Sadly, Sheets was battling a torn elbow muscle when he squared off against the Cubs in Game 161, gutting through 2.1 innings in what would be his final Brewers start. Surgery kept him off the field in 2009, but he returned with the A's on a 1Y/$10M deal for 2010. Another serious elbow injury ended his season in late July, and Sheets was off the diamond until resurfacing with Atlanta two years later.
Sheets made eight starts for the 2012 Braves, injured his shoulder, then announced he would retire after his 9th start. And that's exactly what happened.
Ben Sheets appeared annually in Topps 2000-08. He's also got 2000-01 Traded cards, plus 2010 and 2012 Update cards with the A's and Braves, respectively.
CATEGORIES: 2006 Topps, Milwaukee Brewers
More March 2021 Topps Cards Of The Day
3/2/21 Topps Baseball Card Of The Day: 1990 Topps #502 Mitch Webster, Cubs
More Mitch Webster Topps Cards: 1987 1988 1989 1990T 1991 1992 1994
Outfielder Mitch Webster was up and down with the mid-80s Blue Jays before finding an opportunity with the other Canadian team, Montreal. Webster played regularly in CF for the '86 Expo squad, shifted over to RF in '87, then returned to CF in '88. But the Expos felt they needed more range in CF, so Webster was traded to the Cubs for fellow CF Dave Martinez in July 1988.
Here, Webster is coming off a mixed-bag of a 1989 season. On the one hand, his Cubs returned to the postseason after four straight losing seasons. On the other hand, his job as Chicago's starting LF was lost when he injured his thigh in May and his replacement, Dwight Smith, caught fire at the plate.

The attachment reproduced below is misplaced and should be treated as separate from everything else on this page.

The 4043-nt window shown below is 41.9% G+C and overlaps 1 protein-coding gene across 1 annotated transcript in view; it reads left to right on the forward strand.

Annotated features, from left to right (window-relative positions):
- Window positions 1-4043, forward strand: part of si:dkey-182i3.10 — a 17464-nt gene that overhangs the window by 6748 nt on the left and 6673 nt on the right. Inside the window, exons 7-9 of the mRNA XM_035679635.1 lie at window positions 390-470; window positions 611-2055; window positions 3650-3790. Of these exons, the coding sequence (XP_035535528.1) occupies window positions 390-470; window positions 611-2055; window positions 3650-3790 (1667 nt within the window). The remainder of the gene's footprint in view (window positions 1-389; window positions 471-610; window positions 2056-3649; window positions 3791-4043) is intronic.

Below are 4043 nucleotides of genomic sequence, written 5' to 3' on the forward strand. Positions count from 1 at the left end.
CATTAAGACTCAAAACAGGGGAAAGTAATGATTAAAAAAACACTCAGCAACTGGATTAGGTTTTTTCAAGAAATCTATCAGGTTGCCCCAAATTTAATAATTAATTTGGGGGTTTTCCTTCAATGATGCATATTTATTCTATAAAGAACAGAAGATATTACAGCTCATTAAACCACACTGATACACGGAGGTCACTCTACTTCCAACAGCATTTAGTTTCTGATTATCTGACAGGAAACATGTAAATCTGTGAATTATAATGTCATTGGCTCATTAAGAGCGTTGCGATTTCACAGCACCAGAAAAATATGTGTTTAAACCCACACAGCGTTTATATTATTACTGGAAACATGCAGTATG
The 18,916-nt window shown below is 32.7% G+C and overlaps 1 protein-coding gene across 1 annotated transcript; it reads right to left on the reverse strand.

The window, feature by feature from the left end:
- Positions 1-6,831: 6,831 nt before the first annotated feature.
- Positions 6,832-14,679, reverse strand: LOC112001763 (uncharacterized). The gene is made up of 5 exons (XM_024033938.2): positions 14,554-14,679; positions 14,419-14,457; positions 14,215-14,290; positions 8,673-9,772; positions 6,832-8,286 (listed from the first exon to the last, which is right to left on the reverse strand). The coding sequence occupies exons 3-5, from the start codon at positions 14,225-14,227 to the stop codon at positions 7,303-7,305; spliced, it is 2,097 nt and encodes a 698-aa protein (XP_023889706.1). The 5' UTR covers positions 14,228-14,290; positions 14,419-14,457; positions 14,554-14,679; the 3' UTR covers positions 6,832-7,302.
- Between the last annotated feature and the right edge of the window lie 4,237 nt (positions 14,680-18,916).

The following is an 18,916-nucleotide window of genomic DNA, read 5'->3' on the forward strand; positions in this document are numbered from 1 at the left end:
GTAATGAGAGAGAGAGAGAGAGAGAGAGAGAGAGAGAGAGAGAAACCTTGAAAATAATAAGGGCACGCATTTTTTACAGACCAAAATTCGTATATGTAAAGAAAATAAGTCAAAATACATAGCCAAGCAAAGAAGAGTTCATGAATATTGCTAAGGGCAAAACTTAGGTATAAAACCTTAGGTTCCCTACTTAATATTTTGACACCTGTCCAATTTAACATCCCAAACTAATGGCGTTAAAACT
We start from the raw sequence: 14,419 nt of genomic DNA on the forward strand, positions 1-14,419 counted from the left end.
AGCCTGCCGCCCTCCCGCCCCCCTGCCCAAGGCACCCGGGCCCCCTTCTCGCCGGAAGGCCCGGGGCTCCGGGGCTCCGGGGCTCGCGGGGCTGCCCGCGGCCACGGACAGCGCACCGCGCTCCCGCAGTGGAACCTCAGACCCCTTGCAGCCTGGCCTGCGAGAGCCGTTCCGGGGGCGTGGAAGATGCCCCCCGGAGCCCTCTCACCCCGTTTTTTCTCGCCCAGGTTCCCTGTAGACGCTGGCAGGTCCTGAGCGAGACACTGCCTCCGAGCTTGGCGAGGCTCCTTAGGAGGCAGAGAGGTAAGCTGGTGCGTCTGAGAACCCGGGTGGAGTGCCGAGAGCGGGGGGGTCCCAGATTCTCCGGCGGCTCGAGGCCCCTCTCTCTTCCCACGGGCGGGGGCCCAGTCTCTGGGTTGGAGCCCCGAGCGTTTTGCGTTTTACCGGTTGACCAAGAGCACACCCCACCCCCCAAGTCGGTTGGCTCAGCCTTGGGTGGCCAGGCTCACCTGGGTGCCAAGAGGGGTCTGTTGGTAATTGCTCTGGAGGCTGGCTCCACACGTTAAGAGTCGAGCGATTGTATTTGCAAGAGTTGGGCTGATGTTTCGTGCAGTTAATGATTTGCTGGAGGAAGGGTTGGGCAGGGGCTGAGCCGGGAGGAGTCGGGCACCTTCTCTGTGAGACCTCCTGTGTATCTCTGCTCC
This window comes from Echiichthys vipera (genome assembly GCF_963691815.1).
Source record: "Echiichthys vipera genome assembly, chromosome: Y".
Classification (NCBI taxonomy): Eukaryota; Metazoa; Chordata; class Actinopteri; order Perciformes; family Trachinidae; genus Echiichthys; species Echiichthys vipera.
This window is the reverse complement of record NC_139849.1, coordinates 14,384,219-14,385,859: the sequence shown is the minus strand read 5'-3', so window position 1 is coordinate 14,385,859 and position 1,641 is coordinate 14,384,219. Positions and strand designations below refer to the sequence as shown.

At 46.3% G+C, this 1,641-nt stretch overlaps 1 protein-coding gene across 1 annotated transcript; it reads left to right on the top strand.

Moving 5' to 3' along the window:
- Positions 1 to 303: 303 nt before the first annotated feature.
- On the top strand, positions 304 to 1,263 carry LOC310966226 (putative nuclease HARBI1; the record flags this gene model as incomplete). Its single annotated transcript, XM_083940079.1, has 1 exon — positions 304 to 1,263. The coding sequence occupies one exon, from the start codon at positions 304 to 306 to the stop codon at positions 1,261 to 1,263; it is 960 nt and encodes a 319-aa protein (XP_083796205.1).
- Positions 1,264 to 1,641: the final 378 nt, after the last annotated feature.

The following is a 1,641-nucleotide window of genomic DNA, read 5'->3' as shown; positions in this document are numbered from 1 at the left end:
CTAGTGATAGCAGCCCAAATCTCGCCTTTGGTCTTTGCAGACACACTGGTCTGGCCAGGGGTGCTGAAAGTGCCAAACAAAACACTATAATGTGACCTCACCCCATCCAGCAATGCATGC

THIS CARD: Webster was allegedly 30 in 1989, but he looks well past that here. And you can't even blame it on years of stress playing for the Cubs.
"Hey, Mitch, just one more thing before we take the picture: can you throw your hat in the air and try to catch it on your head? When you do, we'll take the picture. Thanks."
More from Webster's 1989 season: he wound up starting just 59 games across three outfield spots when all was said and done. In the NLCS vs. San Francisco, Webster was used as a PH/DR, singling in three at-bats.
(flip) Montreal won four of the five games during Webster's hot streak, including the finale in which he homered and drove in five runs.
The Kansas native is in that state's Sports Hall of Fame as of 2018.
Webster was indeed a #23 pick who eventually made good. Two years after choosing him in the amateur draft, Los Angeles lost Webster to Toronto in what's more commonly known as the Rule V Draft.
AFTER THIS CARD: Webster joined the Indians in 1990, initially as their starting CF before speedster Alex Cole burst onto the scene. Webster then split 1991 between the Indians, Pirates and Dodgers; he remained with said Dodgers through the 1995 season. Initially a part-time outfielder for Tommy Lasorda, Webster underwent knee surgery in September 1993 and spent his final two seasons doing little more than pinch-hitting.
After retiring as a player, Webster began a long scouting career with the Dodgers and Royals, though I could not confirm if he's presently doing so.
Mitch Webster appeared in 1986-94 Topps, except for a mysterious 1993 exclusion (Webster did appear in 1993 Stadium Club). He's also got a 1990 Traded card as a new Indian.
CATEGORIES: 1990 Topps, Chicago Cubs